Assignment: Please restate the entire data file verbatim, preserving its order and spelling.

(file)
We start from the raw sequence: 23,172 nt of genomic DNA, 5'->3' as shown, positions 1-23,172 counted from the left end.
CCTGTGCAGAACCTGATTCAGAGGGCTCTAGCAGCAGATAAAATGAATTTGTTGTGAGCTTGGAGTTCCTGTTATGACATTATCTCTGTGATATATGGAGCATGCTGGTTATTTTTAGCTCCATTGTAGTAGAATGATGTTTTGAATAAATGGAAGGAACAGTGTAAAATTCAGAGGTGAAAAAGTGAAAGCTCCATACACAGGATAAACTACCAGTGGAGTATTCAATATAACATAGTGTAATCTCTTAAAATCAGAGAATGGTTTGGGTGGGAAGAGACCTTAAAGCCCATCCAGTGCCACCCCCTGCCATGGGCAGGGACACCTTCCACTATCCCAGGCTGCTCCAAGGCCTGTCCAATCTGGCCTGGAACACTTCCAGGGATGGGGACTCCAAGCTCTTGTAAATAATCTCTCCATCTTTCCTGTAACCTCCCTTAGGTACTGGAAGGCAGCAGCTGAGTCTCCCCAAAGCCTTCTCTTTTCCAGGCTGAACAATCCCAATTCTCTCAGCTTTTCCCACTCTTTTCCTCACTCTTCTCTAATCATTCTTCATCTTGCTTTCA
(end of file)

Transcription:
We start from the raw sequence: 23,172 nt of genomic DNA, 5'->3' as shown, positions 1-23,172 counted from the left end.
CCTGTGCAGAACCTGATTCAGAGGGCTCTAGCAGCAGATAAAATGAATTTGTTGTGAGCTTGGAGTTCCTGTTATGACATTATCTCTGTGATATATGGAGCATGCTGGTTATTTTTAGCTCCATTGTAGTAGAATGATGTTTTGAATAAATGGAAGGAACAGTGTAAAATTCAGAGGTGAAAAAGTGAAAGCTCCATACACAGGATAAACTACCAGTGGAGTATTCAATATAACATAGTGTAATCTCTTAAAATCAGAGAATGGTTTGGGTGGGAAGAGACCTTAAAGCCCATCCAGTGCCACCCCCTGCCATGGGCAGGGACACCTTCCACTATCCCAGGCTGCTCCAAGGCCTGTCCAATCTGGCCTGGAACACTTCCAGGGATGGGGACTCCAAGCTCTTGTAAATAATCTCTCCATCTTTCCTGTAACCTCCCTTAGGTACTGGAAGGCAGCAGCTGAGTCTCCCCAAAGCCTTCTCTTTTCCAGGCTGAACAATCCCAATTCTCTCAGCTTTTCCCACTCTTTTCCTCACTCTTCTCTAATCATTCTTCATCTTGCTTTCA